The African-influenced religion of Santería has long been part of life on this idiosyncratic island. Lydia Bell explores its legacy in this article for London’s Independent.
Rain is beating down on steaming asphalt in central Havana, a hard-bitten patch of town. I am looking for a street-corner rumba and know my destination will call me by the 12/8 slap of a palm on the Cuban batá and cajones – wooden boxes – that distinctive clave sound. Finally I find Callejon de Hammel, a graffiti-plastered alley where, at noon on Sundays, Havana’s Afro-Cuban community worship their gods with bewitching dance and song.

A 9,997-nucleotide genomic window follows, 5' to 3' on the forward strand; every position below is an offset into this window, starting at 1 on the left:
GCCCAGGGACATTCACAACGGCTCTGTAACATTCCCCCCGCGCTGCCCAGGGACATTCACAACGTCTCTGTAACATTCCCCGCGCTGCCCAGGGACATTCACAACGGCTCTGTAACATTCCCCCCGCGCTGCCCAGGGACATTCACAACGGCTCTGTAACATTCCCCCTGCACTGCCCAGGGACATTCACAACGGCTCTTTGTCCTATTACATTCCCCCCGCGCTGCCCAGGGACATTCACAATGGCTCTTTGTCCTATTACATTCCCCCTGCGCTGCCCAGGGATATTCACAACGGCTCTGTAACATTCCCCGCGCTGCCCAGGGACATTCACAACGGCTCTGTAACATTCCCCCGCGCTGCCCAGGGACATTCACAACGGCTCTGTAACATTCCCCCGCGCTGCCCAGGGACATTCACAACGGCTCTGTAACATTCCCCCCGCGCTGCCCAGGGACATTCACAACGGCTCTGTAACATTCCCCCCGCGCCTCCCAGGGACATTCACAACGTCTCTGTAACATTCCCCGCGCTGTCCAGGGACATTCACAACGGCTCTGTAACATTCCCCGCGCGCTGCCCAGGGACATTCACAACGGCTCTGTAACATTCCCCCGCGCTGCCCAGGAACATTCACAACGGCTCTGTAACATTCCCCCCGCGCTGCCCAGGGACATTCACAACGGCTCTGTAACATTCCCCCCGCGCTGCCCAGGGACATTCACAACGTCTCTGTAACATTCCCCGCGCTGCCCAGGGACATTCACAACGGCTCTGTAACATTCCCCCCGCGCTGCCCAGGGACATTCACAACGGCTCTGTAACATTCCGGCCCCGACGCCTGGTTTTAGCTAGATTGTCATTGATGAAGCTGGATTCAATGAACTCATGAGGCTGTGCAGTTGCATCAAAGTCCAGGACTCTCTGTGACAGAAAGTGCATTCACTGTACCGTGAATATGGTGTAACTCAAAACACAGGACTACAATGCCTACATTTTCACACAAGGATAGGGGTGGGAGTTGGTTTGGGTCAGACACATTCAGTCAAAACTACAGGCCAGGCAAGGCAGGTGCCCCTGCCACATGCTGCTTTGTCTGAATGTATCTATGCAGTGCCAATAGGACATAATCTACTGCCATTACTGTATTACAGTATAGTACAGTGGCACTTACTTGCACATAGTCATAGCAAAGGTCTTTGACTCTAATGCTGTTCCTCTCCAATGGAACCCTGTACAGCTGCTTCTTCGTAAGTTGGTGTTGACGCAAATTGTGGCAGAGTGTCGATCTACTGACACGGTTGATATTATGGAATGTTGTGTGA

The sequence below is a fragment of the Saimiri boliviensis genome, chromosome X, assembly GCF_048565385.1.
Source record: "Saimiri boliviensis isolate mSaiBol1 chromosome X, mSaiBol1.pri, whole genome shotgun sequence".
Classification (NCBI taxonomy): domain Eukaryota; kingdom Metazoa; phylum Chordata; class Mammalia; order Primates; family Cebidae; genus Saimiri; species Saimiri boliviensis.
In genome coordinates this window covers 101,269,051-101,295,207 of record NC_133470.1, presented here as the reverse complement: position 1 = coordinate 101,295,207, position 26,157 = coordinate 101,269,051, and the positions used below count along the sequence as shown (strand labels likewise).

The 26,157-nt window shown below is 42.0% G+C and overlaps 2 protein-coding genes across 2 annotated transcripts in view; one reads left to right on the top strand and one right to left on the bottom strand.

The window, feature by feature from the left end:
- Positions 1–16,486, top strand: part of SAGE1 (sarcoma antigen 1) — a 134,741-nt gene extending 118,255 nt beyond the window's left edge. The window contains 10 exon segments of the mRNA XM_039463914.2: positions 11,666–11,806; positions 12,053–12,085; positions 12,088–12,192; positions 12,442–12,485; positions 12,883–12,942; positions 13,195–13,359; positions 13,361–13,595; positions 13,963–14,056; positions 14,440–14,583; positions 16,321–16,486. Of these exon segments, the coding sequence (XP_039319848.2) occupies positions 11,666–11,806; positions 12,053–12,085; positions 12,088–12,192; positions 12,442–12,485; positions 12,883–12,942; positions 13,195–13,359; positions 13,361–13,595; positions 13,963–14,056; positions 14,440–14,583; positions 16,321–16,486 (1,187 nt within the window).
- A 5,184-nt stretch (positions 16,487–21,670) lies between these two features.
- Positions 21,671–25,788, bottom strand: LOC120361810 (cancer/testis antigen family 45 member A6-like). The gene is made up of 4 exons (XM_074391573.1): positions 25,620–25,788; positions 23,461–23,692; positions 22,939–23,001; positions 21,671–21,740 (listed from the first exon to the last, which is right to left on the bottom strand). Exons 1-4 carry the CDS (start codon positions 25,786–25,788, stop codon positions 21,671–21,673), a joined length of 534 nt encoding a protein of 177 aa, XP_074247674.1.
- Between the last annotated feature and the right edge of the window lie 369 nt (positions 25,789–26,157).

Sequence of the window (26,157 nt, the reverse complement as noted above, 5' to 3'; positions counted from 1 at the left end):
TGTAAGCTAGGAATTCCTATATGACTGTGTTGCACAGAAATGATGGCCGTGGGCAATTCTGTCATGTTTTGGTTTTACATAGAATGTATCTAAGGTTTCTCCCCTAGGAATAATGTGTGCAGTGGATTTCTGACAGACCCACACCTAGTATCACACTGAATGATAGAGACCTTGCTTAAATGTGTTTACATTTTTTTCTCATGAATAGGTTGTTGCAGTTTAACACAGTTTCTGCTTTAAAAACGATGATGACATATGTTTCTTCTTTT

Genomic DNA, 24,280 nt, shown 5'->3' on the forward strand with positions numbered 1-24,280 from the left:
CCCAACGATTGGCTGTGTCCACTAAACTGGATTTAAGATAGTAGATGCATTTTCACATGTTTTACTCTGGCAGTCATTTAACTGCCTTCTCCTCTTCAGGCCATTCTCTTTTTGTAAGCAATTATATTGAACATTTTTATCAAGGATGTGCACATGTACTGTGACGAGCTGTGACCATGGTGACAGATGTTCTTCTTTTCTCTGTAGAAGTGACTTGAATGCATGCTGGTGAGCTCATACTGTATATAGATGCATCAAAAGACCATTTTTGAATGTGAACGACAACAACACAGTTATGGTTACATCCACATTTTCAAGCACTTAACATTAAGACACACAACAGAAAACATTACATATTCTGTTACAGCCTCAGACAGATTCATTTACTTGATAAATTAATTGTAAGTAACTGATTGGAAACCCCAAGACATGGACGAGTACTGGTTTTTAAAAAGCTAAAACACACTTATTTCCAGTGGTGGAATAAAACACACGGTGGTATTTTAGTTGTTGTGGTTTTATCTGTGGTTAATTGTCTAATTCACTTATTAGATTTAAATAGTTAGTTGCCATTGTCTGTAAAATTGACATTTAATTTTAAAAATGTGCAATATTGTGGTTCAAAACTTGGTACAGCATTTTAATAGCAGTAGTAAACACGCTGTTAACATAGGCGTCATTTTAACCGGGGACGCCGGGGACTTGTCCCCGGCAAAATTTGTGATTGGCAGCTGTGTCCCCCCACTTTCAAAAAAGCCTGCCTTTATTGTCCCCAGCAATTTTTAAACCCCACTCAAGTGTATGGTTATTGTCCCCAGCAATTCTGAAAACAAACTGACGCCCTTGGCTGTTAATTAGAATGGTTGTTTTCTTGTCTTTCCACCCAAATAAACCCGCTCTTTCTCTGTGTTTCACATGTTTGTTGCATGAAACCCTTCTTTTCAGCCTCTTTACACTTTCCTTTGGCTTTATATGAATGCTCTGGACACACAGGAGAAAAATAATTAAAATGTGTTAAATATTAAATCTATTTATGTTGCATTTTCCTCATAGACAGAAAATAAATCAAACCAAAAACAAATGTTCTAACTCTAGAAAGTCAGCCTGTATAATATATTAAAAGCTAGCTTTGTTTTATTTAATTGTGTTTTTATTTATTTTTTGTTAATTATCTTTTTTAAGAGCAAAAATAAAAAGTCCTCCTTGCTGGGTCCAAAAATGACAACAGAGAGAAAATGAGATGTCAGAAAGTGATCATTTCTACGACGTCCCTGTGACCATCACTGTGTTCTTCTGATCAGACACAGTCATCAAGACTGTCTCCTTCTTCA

Rumba is more than music and dance – it is the expression of Cuba’s creole identity. The music is a hybrid, blending Congolese percussion and flamenco-style soul-baring singing in the Yoruba language. It is rhythmic, dark, intense – one of the island’s first and enduring sounds, and one…
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